We consider a situation, in which a regulator believes that constraining a good, created jointly by competitive agents, is socially desirable. Individual levels of outputs, which generate the constrained amount, can be computed as a Pareto-efficient solution of the agents’ joint utility maximisation problem. However, generically, a Pareto-efficient solution is not an equilibrium. We suggest the regulator should calculate a Nash-Rosen coupled-constraint equilibrium (or a “generalised” Nash equilibrium) and use the coupled-constraint Lagrange multiplier to formulate a threat, under which the agents would play a decoupled Nash game. An equilibrium of this game will possibly coincide with the Pareto-efficient solution. We focus on situations when the constraint is saturated, and examine under which conditions a match between an equilibrium and a Pareto solution is possible. We illustrate our ﬁndings using a model for a coordination problem, in which ﬁrms’ outputs depend on each other and where the output levels are important for the regulator.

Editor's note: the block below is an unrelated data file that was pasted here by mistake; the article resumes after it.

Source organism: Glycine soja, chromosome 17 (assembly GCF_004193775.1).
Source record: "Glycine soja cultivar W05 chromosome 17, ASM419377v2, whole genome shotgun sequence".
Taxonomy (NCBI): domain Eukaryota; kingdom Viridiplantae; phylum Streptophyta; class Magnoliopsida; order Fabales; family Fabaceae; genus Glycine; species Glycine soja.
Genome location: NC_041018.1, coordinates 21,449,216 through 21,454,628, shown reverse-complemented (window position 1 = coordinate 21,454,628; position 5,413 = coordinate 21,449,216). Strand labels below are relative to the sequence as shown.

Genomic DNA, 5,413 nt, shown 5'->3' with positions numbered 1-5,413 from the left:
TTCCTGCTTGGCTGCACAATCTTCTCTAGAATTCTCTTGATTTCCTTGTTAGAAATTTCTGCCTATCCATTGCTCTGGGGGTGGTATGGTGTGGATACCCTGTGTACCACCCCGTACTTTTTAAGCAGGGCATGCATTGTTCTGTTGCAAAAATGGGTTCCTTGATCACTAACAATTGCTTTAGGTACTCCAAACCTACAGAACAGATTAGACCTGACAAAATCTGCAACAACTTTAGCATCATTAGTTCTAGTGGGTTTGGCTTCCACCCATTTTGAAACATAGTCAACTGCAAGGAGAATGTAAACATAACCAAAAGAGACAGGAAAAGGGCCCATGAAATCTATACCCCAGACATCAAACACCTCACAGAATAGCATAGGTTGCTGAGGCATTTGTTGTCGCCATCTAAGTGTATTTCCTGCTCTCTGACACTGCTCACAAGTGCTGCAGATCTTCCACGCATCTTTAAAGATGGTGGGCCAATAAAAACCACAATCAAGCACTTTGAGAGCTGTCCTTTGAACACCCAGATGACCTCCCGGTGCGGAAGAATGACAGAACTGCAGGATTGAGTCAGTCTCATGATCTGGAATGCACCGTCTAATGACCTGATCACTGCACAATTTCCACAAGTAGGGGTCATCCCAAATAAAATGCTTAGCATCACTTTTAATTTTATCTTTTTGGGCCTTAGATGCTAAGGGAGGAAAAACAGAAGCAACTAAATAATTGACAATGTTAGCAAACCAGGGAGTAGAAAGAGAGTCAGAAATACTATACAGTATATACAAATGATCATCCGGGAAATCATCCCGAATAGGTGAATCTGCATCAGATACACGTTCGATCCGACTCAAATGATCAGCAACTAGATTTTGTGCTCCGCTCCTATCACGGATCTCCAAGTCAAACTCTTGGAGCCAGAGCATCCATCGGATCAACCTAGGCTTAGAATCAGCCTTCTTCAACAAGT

How to use Rosen’s normalised equilibrium to enforce a socially desirable Pareto efficient solution
14 January 2014